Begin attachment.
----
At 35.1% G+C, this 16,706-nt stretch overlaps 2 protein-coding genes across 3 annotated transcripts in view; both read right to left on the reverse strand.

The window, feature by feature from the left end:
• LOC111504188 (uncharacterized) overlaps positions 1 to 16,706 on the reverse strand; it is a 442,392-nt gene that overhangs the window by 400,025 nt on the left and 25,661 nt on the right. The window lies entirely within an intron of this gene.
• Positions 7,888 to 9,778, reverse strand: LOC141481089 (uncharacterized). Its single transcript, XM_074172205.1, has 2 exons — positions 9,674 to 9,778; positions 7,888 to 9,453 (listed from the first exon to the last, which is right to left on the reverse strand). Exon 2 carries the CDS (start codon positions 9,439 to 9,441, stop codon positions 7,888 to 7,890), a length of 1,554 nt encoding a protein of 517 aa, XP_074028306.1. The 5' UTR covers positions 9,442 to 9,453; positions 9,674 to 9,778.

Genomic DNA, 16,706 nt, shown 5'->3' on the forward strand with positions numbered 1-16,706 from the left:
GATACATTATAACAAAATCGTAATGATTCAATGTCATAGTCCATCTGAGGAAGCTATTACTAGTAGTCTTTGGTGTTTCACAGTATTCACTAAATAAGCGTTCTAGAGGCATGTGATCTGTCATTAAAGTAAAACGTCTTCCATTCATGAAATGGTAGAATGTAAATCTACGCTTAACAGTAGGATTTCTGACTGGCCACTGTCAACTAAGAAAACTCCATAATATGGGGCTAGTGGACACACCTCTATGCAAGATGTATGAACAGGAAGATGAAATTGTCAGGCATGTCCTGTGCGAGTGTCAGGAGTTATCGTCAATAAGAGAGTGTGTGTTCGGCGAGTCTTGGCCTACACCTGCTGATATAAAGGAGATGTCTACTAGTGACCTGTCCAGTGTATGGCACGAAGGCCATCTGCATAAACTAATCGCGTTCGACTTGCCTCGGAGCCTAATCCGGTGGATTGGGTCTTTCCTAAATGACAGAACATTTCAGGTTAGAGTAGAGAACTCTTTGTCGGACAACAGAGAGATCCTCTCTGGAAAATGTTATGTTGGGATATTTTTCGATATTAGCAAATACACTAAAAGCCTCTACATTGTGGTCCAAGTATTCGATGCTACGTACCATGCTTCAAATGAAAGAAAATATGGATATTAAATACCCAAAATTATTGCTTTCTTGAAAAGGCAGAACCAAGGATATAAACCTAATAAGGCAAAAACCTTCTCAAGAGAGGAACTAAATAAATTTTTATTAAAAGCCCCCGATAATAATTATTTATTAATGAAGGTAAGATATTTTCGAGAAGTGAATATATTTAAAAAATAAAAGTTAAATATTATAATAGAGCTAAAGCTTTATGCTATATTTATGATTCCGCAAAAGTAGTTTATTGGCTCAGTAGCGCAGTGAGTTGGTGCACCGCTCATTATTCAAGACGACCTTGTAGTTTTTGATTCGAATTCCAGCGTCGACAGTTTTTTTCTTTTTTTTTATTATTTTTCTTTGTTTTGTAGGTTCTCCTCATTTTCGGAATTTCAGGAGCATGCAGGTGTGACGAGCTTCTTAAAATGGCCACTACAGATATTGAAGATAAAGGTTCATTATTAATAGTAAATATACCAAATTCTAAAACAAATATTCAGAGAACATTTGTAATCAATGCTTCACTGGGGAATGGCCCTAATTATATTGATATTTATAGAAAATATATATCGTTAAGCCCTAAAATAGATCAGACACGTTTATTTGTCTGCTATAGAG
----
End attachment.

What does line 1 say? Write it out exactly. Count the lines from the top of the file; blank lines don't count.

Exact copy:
At 35.1% G+C, this 16,706-nt stretch overlaps 2 protein-coding genes across 3 annotated transcripts in view; both read right to left on the reverse strand.